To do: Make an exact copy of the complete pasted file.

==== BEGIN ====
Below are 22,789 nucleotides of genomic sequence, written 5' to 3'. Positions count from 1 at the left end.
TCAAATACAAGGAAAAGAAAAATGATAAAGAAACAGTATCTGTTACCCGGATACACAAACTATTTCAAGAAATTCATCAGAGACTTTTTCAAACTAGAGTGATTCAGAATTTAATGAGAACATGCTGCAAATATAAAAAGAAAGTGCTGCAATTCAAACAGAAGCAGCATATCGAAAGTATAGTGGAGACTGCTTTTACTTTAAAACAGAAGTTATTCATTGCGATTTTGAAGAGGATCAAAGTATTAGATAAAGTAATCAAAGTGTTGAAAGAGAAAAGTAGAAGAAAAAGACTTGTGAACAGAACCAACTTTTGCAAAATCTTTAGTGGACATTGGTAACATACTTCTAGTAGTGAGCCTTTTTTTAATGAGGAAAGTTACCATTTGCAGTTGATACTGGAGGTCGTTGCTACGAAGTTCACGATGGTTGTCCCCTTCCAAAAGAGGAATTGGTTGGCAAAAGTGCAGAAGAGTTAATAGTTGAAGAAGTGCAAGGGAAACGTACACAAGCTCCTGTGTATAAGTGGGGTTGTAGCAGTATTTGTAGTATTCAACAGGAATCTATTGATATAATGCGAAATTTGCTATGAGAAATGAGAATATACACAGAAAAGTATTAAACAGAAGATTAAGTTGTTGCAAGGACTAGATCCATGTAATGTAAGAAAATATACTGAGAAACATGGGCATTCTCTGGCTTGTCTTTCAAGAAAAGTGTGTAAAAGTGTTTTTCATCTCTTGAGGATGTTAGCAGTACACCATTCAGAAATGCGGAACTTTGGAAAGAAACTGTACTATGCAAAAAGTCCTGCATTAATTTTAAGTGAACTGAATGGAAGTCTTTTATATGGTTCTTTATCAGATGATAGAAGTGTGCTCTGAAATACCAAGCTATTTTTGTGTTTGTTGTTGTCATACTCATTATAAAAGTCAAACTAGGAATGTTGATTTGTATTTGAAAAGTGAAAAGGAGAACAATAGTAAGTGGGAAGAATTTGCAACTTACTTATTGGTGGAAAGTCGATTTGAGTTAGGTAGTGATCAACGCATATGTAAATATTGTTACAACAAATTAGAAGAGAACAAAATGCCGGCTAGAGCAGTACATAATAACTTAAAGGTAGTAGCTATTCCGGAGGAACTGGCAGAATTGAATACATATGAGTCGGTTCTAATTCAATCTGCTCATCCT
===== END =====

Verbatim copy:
Below are 22,789 nucleotides of genomic sequence, written 5' to 3'. Positions count from 1 at the left end.
TCAAATACAAGGAAAAGAAAAATGATAAAGAAACAGTATCTGTTACCCGGATACACAAACTATTTCAAGAAATTCATCAGAGACTTTTTCAAACTAGAGTGATTCAGAATTTAATGAGAACATGCTGCAAATATAAAAAGAAAGTGCTGCAATTCAAACAGAAGCAGCATATCGAAAGTATAGTGGAGACTGCTTTTACTTTAAAACAGAAGTTATTCATTGCGATTTTGAAGAGGATCAAAGTATTAGATAAAGTAATCAAAGTGTTGAAAGAGAAAAGTAGAAGAAAAAGACTTGTGAACAGAACCAACTTTTGCAAAATCTTTAGTGGACATTGGTAACATACTTCTAGTAGTGAGCCTTTTTTTAATGAGGAAAGTTACCATTTGCAGTTGATACTGGAGGTCGTTGCTACGAAGTTCACGATGGTTGTCCCCTTCCAAAAGAGGAATTGGTTGGCAAAAGTGCAGAAGAGTTAATAGTTGAAGAAGTGCAAGGGAAACGTACACAAGCTCCTGTGTATAAGTGGGGTTGTAGCAGTATTTGTAGTATTCAACAGGAATCTATTGATATAATGCGAAATTTGCTATGAGAAATGAGAATATACACAGAAAAGTATTAAACAGAAGATTAAGTTGTTGCAAGGACTAGATCCATGTAATGTAAGAAAATATACTGAGAAACATGGGCATTCTCTGGCTTGTCTTTCAAGAAAAGTGTGTAAAAGTGTTTTTCATCTCTTGAGGATGTTAGCAGTACACCATTCAGAAATGCGGAACTTTGGAAAGAAACTGTACTATGCAAAAAGTCCTGCATTAATTTTAAGTGAACTGAATGGAAGTCTTTTATATGGTTCTTTATCAGATGATAGAAGTGTGCTCTGAAATACCAAGCTATTTTTGTGTTTGTTGTTGTCATACTCATTATAAAAGTCAAACTAGGAATGTTGATTTGTATTTGAAAAGTGAAAAGGAGAACAATAGTAAGTGGGAAGAATTTGCAACTTACTTATTGGTGGAAAGTCGATTTGAGTTAGGTAGTGATCAACGCATATGTAAATATTGTTACAACAAATTAGAAGAGAACAAAATGCCGGCTAGAGCAGTACATAATAACTTAAAGGTAGTAGCTATTCCGGAGGAACTGGCAGAATTGAATACATATGAGTCGGTTCTAATTCAATCTGCTCATCCT